To everyone else she was Barbie, but since my mother called her Ruth, we did, too. I don’t even know why.
Our Aunt Ruth will be buried on Friday in a rural cemetery in upstate New York, and we will not be there. She, my sister, Eileen, and I had discussed this. She was quite clear that she didn’t want a fuss: no funeral; no flowers. So, as we all agreed, we spent our time and efforts while she needed them.
We were with her on her 95th birthday. On her 96th birthday we couldn’t come until the following weekend, so we sent her 96 roses, and combined with all the other flowers she received, her tiny house was so filled with flowers there was no place to set a coffee cup. I didn’t make it for her 97th, but I took a small comfort in knowing that Eileen and her children were there.
Aunt Ruth’s 95th birthday, with her great-nephew, Jeff
Eileen, living nearer, visited Ruth more frequently than I. We made little visits together that always felt like pilgrimages, and I wept so often after saying good bye, thinking it would be the last time, I think I got complacent. It almost started to feel that she would always be there. But last week we held her in our arms as she took her last breaths. As we drove away from the hospice, I kept looking around me at the familiar landscape, thinking I would probably never come back. After a lifetime of trips to that cluster of little towns on the Hudson, it felt very strange. It was the end of more than her life. It was the end of an era in my own life, and the end of my family’s history there. The shadows of my aunt’s and my parents’ young lives, of their hopes and dreams, and the young lives of their parents, all left behind, with no one living there to meet them and remember.
When a celebrity dies, there is always a flurry of remembrance, while most of the rest of us disappear into obscurity. But in the end, it doesn’t matter whether you are famous, and it doesn’t matter whether you are perfect.
Ethel and Ruth, circa 1924
What matters is that you craft a life with what you are given: you make friends and lose them, you have your small pleasures, your personal triumphs, and your private tragedies.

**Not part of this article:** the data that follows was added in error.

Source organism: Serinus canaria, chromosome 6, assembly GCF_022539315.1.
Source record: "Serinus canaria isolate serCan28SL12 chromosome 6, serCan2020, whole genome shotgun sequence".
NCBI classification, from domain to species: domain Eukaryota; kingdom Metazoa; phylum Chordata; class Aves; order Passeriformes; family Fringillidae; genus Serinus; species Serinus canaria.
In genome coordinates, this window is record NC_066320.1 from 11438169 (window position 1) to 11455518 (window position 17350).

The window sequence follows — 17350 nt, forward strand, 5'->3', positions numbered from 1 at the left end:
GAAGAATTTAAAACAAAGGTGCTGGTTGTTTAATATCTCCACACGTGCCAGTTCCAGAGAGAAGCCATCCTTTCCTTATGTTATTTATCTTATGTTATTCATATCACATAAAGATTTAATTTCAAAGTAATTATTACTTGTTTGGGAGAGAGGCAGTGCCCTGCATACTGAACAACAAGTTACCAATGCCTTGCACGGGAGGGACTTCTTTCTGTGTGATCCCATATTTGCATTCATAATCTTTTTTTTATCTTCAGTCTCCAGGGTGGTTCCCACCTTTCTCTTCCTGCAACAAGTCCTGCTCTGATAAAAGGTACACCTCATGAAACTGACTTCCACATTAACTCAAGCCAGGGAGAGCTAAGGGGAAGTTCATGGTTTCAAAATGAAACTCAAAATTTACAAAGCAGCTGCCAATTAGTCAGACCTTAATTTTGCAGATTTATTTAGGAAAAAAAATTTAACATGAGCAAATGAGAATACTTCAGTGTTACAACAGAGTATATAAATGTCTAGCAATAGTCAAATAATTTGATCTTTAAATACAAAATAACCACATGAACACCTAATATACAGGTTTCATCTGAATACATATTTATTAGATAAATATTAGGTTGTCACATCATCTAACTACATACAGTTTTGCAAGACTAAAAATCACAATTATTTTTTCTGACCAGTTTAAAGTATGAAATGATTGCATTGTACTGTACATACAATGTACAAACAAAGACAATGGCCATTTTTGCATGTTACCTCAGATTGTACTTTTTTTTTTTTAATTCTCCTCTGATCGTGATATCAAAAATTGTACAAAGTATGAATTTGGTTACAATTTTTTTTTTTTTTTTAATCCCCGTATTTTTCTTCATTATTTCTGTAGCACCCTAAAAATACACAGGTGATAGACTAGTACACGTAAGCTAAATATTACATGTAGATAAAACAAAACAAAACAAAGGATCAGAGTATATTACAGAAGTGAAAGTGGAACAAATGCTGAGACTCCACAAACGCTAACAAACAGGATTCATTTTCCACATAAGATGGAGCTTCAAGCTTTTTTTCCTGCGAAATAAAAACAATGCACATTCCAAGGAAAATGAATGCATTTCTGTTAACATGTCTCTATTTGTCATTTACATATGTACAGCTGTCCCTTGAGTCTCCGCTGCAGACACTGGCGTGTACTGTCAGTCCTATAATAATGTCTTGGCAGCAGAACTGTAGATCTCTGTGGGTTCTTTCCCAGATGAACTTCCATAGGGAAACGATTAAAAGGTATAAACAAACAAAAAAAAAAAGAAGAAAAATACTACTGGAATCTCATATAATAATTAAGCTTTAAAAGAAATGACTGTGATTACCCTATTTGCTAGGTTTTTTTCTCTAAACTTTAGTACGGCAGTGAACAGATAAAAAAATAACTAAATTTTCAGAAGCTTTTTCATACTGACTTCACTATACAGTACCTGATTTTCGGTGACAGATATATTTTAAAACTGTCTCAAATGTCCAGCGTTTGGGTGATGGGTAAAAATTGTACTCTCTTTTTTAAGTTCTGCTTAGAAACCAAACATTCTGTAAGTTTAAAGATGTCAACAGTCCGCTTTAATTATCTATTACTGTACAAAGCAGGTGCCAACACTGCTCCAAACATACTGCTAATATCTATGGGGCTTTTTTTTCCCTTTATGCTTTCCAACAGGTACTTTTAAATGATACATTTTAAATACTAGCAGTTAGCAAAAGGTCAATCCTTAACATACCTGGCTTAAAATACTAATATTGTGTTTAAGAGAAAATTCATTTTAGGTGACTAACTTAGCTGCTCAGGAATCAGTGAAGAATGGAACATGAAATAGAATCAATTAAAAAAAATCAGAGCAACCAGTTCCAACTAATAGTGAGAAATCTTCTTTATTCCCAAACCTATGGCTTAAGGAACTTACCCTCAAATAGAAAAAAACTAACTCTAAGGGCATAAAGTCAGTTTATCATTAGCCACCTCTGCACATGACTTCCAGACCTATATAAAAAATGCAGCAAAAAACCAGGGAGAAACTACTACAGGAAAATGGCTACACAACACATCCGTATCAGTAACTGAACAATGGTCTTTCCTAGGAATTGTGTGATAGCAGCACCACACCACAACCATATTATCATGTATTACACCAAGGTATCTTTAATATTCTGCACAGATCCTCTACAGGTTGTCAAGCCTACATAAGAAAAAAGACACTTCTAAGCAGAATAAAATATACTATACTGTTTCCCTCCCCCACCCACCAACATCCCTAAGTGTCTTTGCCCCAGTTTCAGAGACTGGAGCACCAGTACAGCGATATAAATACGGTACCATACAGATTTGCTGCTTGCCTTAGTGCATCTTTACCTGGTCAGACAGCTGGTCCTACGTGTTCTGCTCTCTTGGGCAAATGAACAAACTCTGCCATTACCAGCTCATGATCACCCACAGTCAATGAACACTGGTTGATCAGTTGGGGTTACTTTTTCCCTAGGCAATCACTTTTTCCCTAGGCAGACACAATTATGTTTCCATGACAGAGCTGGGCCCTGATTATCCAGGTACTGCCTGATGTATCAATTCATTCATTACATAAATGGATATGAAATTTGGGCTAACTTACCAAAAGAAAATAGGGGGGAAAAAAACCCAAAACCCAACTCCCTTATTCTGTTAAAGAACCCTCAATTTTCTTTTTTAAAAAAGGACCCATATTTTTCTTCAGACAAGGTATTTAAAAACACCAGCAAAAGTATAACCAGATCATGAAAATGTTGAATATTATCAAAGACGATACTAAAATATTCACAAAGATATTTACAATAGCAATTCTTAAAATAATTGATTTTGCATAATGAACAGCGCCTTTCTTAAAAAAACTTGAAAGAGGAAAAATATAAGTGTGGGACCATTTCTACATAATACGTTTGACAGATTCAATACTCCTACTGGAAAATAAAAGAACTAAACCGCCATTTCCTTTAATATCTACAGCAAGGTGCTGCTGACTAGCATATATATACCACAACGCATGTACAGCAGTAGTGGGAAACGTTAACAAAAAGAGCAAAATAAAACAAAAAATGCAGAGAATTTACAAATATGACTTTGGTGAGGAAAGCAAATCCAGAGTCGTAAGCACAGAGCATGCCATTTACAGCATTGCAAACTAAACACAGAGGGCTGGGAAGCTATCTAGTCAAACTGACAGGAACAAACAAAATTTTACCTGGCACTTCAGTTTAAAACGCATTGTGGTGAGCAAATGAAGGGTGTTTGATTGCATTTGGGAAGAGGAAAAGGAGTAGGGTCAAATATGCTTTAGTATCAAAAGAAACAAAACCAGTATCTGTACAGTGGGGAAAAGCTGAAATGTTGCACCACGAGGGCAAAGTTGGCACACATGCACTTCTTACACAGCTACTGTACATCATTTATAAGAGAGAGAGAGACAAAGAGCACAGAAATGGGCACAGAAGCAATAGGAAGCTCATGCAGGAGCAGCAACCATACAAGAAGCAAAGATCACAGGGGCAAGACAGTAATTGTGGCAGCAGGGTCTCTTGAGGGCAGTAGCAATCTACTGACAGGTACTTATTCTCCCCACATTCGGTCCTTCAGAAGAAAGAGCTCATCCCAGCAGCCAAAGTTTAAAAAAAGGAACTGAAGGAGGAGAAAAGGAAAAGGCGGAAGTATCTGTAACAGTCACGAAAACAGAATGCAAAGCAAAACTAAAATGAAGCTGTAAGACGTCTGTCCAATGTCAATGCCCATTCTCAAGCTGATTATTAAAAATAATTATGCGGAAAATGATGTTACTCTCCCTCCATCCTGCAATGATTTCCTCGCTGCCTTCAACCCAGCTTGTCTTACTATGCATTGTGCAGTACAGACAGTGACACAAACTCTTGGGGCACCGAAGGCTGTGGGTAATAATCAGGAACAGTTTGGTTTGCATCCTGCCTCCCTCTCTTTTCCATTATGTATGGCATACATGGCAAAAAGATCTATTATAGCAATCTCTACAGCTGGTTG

It matters whether you did your best to struggle through, whether you were kind sometimes, whether you were generous sometimes, whether you handled your troubles with as much grace as you could muster, whether you found some love, and gave some love. These are the things that give our lives meaning. And these are the things that deserve tribute, and remembrance, and a prayer.
Barbara Ruth was an adventurer.
Like my mother—her sister—Ruth was vibrant, enthusiastic, adventurous, and headstrong, stubborn, opinionated, and extraordinarily difficult. And let’s be honest: she took great pride in being difficult. Apparently, it’s a family trait.
But she also had great love. She adored my Uncle Ken, and he adored her. They endured terrible tragedy together, but they always had each other. Not in a fluffy, romantic way, but in a difficult, holding it all together, we’ll get through this kind of way. They had grit.
They travelled extensively throughout the United States and Canada, and they seemed always to be having fun. They once surprised me by appearing in Halifax Nova Scotia, where a ship on which I was working as a singer had docked. They were so pleased with my delight at seeing them.
During World War II, on her way to Seattle to meet her husband’s ship, Ruth was the survivor of a notorious train wreck. She decided not to go to the dining car at precisely the right moment. Many passengers died. She walked away.